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  • Author or Editor: Jia Wang x
  • By Author: Dai, Jia-Zhong x
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En-Min Wang, Li Pan, Bing-Jiang Wang, Nan Zhang, Liang-Fu Zhou, Ya-Fei Dong, Jia-Zhong Dai, Pei-Wu Cai and Hong Chen

Object. The authors assessed the long-term result of gamma knife surgery (GKS) for hemangioblastomas of the brain (HABs) and show histopathological findings after GKS.

Methods. Thirty-five patients, 28 men and seven women, with a mean age of 36 years underwent GKS. Eighteen patients presented with multiple tumors and 17 with a solitary tumor. Twenty-one patients had von Hippel—Lindau (VHL) disease. The mean tumor diameter was 13 mm (range 5–55 mm). The mean follow up after GKS was 66 months (range 24–114 months). The mean prescription dose was 17.2 Gy (range 12–24 Gy) at the tumor margin. For tumors close to or within the brainstem a prescription dose of 12 to 13 Gy was used.

At the most recent follow up, 29 patients were alive, six were dead, and satisfactory tumor control had been achieved in 29. A stable or improved neurological status was obtained in 21 patients. Eight patients underwent open surgery because of tumor-associated cyst enlargement or the development of new tumors after GKS. Seven patients developed new tumors and five of them required a second GKS. The 1-year tumor control rate was 94%; 2 years, 85%; 3 years, 82%; 4 years, 79%; and 5 years, 71%. Histopathology showed that no tumor cells were found and there was degeneration and necrosis in a tumor nodule 48 months after GKS with a prescription dose of 18 Gy.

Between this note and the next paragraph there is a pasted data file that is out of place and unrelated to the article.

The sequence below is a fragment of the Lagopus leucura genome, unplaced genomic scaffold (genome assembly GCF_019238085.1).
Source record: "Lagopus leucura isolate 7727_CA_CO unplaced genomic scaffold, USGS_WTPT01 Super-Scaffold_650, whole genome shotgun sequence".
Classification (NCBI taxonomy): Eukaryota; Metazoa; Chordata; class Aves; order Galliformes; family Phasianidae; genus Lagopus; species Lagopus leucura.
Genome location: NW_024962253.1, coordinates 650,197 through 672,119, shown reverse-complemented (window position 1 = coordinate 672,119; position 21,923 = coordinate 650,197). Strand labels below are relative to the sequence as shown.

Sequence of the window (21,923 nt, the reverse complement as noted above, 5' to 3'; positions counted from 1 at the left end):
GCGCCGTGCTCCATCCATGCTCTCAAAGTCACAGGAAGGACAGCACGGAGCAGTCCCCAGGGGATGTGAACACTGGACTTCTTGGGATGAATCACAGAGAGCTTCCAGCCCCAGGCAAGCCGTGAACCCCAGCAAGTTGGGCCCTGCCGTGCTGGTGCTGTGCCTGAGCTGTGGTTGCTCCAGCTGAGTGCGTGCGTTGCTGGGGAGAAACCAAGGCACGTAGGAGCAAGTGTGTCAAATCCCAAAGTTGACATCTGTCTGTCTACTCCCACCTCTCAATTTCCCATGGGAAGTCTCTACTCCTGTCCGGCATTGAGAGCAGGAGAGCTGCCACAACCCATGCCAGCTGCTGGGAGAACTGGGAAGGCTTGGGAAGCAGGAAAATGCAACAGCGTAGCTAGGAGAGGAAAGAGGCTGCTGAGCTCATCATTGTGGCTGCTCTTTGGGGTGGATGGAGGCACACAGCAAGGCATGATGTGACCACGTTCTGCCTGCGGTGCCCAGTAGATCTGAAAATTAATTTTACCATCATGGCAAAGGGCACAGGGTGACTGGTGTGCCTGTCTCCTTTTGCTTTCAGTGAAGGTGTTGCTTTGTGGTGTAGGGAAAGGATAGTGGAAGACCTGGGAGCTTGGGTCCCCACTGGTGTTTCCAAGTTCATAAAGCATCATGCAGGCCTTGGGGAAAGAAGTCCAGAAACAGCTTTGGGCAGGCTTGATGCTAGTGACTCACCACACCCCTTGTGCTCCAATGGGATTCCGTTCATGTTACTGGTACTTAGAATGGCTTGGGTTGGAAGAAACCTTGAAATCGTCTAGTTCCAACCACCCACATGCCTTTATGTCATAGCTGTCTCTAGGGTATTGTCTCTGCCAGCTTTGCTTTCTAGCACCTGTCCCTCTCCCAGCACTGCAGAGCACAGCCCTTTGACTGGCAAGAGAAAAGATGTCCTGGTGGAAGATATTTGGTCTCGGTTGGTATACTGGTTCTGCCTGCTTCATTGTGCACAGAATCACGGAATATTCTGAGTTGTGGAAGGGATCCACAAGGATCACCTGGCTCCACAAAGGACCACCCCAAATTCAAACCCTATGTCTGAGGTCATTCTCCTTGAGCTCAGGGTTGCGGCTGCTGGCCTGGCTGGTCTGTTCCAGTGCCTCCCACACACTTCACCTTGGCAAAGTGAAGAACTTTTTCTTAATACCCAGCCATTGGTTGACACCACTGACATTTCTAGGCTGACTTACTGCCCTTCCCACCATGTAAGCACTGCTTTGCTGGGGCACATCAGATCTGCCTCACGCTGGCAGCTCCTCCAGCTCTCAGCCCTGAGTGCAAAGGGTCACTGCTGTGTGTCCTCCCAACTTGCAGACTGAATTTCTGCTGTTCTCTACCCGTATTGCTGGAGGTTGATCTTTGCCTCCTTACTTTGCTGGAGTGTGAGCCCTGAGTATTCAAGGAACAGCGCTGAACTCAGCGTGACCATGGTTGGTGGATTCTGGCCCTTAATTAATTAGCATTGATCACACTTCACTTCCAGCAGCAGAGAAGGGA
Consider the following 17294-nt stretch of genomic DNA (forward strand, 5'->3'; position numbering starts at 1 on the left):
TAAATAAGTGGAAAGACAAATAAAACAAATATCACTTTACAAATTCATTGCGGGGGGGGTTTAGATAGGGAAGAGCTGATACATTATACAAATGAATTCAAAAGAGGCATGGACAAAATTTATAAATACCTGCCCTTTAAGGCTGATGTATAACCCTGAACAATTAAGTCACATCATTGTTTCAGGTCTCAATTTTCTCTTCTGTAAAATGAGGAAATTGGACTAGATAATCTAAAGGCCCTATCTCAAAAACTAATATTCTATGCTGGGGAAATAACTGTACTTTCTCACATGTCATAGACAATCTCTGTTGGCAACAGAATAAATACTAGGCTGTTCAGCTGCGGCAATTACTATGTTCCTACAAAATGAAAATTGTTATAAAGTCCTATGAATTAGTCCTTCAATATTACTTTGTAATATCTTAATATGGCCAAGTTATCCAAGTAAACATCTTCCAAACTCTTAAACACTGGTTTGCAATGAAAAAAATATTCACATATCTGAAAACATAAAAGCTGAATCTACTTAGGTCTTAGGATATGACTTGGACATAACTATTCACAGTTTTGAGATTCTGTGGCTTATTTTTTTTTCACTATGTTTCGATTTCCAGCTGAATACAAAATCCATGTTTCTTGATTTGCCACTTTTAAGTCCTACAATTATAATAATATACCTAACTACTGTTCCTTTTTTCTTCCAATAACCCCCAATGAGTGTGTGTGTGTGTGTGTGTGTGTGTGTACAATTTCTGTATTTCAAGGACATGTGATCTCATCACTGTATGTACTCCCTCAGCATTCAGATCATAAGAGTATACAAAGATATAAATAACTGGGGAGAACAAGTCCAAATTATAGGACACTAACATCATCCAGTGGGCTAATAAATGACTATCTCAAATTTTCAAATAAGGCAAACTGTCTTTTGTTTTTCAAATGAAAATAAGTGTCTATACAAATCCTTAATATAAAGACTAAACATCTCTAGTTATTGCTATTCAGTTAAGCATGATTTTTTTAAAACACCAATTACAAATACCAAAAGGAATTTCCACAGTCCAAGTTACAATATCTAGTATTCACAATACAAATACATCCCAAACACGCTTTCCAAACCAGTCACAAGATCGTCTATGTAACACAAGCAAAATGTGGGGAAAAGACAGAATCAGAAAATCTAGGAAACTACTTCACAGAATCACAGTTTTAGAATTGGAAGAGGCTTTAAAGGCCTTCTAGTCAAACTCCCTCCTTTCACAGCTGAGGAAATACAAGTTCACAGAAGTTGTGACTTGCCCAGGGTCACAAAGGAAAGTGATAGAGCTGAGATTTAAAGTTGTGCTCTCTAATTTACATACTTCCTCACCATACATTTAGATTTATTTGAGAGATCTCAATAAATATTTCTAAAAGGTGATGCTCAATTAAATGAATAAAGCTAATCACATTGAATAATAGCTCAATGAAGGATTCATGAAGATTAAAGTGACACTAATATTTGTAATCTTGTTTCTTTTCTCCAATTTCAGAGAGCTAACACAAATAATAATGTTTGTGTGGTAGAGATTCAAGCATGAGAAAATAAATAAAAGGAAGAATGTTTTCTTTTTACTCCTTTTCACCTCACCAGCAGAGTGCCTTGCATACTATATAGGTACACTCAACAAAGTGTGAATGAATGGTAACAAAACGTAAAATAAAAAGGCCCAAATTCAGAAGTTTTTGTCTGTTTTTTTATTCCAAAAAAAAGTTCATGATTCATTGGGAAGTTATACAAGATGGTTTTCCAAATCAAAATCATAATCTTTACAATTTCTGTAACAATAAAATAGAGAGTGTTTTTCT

Conclusions. Gamma knife surgery was a useful choice for small- or medium-sized, solid HAB in the long term, especially when the tumor margin dose was 18 Gy. Although GKS can treat multiple tumors in a single session, for HABs associated with VHL disease, GKS faces the dual problems of tumor recurrence or development of a new tumor.

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Li Pan, En-Min Wang, Nan Zhang, Liang-Fu Zhou, Bing-Jiang Wang, Ya-Fei Dong, Jia-Zhong Dai and Pei-Wu Cai

Object. The authors evaluated the long-term efficacy of gamma knife surgery (GKS) in patients with trigeminal schwannomas.

Methods. Fifty-six patients, 31 women and 25 men (mean age 42 years), underwent GKS for trigeminal schwannomas. Fourteen had previously undergone surgery, and GKS was the primary treatment in the remaining 42 patients. The mean target volume was 8.7 cm3 (range 0.8–33 cm3); the mean maximum dose was 27 Gy (range 20–40 Gy); the mean tumor margin dose was 13.3 Gy (range 10–15 Gy); and the mean follow-up period was 68 months (range 27–114 months).

Disappearance of the tumor occurred in seven patients. An obvious decrease in tumor volume was observed in 41 patients, four tumors remained unchanged, and four tumors progressed at 5, 26, 30, and 60 months, respectively. One patient with disease progression died of tumor progression at 36 months after GKS. The tumor growth control rate in this group was 93% (52 of 56 cases).

Mild numbness or diplopia was relieved completely in 14 patients. Improvement of other neurological deficits was demonstrated in 25 patients. Trigeminal nerve dysfunction was either unchanged or slightly worse in 13 patients after GKS. Four patients experienced mild symptom deterioration related to tumor progression.

Conclusions. Radiosurgery proved to be an effective treatment for small- and medium-sized trigeminal schwannomas. Some larger tumors are also suitable for radiosurgery if there is no significant brainstem compression.